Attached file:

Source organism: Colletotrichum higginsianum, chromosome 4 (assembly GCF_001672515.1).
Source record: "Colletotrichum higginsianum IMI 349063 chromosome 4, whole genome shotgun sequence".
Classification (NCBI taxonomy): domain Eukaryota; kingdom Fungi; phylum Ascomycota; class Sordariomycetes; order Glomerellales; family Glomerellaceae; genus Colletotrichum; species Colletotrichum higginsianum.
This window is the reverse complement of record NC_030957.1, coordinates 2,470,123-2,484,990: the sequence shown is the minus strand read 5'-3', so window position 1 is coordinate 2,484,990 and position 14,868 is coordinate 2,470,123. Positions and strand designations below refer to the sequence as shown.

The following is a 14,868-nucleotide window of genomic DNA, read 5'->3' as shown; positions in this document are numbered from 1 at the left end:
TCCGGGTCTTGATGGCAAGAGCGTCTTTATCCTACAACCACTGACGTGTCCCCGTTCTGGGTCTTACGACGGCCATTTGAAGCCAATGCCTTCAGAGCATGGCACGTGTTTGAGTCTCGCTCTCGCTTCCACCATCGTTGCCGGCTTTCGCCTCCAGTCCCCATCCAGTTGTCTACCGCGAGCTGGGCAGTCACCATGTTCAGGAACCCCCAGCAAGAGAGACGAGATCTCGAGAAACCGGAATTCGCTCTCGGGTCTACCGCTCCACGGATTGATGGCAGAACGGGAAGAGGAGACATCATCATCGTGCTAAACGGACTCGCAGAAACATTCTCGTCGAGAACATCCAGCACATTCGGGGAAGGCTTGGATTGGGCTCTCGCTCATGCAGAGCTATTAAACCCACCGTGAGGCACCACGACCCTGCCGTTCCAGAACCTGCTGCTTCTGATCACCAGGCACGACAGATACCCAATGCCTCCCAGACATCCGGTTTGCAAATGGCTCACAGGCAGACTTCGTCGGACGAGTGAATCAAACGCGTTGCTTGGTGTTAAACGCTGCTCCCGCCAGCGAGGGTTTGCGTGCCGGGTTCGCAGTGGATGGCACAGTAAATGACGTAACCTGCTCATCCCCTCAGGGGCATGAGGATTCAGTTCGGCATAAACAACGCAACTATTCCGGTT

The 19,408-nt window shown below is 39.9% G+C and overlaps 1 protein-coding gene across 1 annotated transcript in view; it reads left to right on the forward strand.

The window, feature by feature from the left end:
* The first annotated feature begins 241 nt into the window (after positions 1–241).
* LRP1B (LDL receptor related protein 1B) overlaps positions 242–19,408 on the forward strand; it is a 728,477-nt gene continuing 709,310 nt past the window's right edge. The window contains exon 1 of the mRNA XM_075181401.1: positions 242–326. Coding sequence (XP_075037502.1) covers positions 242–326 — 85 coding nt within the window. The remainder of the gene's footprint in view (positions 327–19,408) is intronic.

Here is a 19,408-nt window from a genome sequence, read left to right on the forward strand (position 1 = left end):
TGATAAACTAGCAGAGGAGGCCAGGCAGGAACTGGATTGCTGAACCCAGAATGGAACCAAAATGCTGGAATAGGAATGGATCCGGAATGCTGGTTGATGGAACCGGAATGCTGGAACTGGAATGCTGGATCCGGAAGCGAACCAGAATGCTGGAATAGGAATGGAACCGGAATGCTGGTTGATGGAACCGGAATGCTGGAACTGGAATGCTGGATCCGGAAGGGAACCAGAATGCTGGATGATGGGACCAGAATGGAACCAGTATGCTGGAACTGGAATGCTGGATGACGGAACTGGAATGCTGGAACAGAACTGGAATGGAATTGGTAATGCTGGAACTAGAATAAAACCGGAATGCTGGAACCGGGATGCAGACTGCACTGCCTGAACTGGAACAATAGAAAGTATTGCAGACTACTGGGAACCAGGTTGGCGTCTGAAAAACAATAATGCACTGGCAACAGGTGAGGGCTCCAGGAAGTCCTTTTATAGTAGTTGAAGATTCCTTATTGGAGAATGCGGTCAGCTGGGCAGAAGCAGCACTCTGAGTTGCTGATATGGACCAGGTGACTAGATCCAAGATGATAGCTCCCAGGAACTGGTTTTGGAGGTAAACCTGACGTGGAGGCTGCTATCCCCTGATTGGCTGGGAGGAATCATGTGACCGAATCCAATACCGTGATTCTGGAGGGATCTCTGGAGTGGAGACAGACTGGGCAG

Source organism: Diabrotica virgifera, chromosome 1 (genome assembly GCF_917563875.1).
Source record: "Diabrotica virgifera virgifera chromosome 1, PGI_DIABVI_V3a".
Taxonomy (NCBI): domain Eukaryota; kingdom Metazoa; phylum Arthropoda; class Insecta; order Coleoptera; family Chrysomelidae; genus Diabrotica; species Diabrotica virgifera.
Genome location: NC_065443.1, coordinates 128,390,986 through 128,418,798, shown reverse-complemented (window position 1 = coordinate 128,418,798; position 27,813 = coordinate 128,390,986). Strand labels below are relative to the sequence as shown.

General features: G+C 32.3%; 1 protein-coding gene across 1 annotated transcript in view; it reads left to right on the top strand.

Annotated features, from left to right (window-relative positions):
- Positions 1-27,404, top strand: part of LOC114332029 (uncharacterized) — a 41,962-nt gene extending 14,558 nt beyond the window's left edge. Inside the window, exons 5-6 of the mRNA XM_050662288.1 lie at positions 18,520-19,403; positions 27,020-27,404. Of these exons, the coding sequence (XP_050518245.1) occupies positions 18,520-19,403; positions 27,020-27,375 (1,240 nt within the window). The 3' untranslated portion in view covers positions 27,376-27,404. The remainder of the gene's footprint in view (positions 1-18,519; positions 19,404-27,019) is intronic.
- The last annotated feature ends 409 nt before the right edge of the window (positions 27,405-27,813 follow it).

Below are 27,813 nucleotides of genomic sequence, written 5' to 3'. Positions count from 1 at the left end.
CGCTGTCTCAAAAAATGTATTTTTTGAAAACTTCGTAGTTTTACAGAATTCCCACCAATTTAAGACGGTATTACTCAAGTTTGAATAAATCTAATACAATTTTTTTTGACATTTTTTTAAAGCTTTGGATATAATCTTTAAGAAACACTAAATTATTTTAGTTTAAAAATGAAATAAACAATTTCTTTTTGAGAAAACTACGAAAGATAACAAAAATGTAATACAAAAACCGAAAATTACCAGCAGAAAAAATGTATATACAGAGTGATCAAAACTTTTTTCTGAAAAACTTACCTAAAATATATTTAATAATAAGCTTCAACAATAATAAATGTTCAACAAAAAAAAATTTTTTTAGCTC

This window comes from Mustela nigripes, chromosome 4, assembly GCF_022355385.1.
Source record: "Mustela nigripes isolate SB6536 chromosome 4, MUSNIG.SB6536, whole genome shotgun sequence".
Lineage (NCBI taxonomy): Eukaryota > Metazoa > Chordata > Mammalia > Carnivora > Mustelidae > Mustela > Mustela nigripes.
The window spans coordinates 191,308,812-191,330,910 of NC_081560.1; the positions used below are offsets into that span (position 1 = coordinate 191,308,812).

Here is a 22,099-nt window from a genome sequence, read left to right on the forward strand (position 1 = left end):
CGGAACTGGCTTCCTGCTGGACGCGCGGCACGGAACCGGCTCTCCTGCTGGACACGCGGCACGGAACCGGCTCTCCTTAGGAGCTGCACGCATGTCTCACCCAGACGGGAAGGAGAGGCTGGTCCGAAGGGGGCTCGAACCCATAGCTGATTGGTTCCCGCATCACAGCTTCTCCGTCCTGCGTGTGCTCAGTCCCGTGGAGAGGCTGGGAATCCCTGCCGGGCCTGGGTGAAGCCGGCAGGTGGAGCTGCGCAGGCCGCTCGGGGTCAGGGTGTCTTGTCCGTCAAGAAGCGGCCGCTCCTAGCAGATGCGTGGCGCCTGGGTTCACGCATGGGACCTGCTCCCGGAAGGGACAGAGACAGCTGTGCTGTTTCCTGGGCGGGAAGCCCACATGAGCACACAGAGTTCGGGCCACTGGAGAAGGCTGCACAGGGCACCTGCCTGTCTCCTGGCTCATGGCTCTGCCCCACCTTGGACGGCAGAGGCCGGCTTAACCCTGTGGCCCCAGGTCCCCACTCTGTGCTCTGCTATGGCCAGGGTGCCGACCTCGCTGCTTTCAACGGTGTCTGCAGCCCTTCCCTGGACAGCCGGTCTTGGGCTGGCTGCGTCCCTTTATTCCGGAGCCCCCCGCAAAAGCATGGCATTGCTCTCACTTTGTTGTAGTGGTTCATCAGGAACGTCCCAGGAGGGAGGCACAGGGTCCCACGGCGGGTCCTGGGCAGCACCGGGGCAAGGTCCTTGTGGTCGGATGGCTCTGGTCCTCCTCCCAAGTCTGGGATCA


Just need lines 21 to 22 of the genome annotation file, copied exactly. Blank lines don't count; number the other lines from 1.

Below are 27,813 nucleotides of genomic sequence, written 5' to 3'. Positions count from 1 at the left end.
CGCTGTCTCAAAAAATGTATTTTTTGAAAACTTCGTAGTTTTACAGAATTCCCACCAATTTAAGACGGTATTACTCAAGTTTGAATAAATCTAATACAATTTTTTTTGACATTTTTTTAAAGCTTTGGATATAATCTTTAAGAAACACTAAATTATTTTAGTTTAAAAATGAAATAAACAATTTCTTTTTGAGAAAACTACGAAAGATAACAAAAATGTAATACAAAAACCGAAAATTACCAGCAGAAAAAATGTATATACAGAGTGATCAAAACTTTTTTCTGAAAAACTTACCTAAAATATATTTAATAATAAGCTTCAACAATAATAAATGTTCAACAAAAAAAAATTTTTTTAGCTC